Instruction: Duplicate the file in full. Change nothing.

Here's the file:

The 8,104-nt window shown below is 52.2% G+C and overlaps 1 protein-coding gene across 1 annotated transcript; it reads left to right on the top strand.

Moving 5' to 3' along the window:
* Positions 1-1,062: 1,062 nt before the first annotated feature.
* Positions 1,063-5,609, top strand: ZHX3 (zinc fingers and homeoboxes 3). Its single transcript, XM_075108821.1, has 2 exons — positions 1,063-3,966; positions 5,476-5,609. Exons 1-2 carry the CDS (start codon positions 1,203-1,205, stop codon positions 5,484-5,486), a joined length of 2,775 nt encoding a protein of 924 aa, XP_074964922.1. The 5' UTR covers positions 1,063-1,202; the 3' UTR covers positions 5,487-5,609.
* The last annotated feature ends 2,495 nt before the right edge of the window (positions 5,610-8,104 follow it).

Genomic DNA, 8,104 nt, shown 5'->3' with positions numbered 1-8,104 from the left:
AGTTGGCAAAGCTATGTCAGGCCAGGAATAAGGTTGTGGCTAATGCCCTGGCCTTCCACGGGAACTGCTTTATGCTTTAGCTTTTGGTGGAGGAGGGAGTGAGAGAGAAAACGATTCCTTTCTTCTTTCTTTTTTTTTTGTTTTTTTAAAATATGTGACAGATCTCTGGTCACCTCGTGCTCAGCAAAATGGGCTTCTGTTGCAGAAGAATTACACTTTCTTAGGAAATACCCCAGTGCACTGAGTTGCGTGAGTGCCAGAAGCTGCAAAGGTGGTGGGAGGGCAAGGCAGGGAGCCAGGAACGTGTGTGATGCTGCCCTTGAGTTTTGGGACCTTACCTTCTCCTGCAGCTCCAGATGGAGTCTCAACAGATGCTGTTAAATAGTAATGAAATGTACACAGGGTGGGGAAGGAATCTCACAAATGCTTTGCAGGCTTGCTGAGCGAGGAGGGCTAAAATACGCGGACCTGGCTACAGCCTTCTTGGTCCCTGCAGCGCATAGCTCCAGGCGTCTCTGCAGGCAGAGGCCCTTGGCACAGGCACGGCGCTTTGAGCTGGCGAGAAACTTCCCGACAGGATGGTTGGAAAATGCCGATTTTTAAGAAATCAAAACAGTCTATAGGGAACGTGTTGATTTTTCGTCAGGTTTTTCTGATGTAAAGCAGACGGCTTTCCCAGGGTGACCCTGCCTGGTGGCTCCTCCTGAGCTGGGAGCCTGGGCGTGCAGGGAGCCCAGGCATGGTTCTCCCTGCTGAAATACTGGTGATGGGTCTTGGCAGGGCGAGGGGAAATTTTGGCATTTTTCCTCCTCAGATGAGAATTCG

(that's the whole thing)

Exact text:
The 8,104-nt window shown below is 52.2% G+C and overlaps 1 protein-coding gene across 1 annotated transcript; it reads left to right on the top strand.

Moving 5' to 3' along the window:
* Positions 1-1,062: 1,062 nt before the first annotated feature.
* Positions 1,063-5,609, top strand: ZHX3 (zinc fingers and homeoboxes 3). Its single transcript, XM_075108821.1, has 2 exons — positions 1,063-3,966; positions 5,476-5,609. Exons 1-2 carry the CDS (start codon positions 1,203-1,205, stop codon positions 5,484-5,486), a joined length of 2,775 nt encoding a protein of 924 aa, XP_074964922.1. The 5' UTR covers positions 1,063-1,202; the 3' UTR covers positions 5,487-5,609.
* The last annotated feature ends 2,495 nt before the right edge of the window (positions 5,610-8,104 follow it).

Genomic DNA, 8,104 nt, shown 5'->3' with positions numbered 1-8,104 from the left:
AGTTGGCAAAGCTATGTCAGGCCAGGAATAAGGTTGTGGCTAATGCCCTGGCCTTCCACGGGAACTGCTTTATGCTTTAGCTTTTGGTGGAGGAGGGAGTGAGAGAGAAAACGATTCCTTTCTTCTTTCTTTTTTTTTTGTTTTTTTAAAATATGTGACAGATCTCTGGTCACCTCGTGCTCAGCAAAATGGGCTTCTGTTGCAGAAGAATTACACTTTCTTAGGAAATACCCCAGTGCACTGAGTTGCGTGAGTGCCAGAAGCTGCAAAGGTGGTGGGAGGGCAAGGCAGGGAGCCAGGAACGTGTGTGATGCTGCCCTTGAGTTTTGGGACCTTACCTTCTCCTGCAGCTCCAGATGGAGTCTCAACAGATGCTGTTAAATAGTAATGAAATGTACACAGGGTGGGGAAGGAATCTCACAAATGCTTTGCAGGCTTGCTGAGCGAGGAGGGCTAAAATACGCGGACCTGGCTACAGCCTTCTTGGTCCCTGCAGCGCATAGCTCCAGGCGTCTCTGCAGGCAGAGGCCCTTGGCACAGGCACGGCGCTTTGAGCTGGCGAGAAACTTCCCGACAGGATGGTTGGAAAATGCCGATTTTTAAGAAATCAAAACAGTCTATAGGGAACGTGTTGATTTTTCGTCAGGTTTTTCTGATGTAAAGCAGACGGCTTTCCCAGGGTGACCCTGCCTGGTGGCTCCTCCTGAGCTGGGAGCCTGGGCGTGCAGGGAGCCCAGGCATGGTTCTCCCTGCTGAAATACTGGTGATGGGTCTTGGCAGGGCGAGGGGAAATTTTGGCATTTTTCCTCCTCAGATGAGAATTCG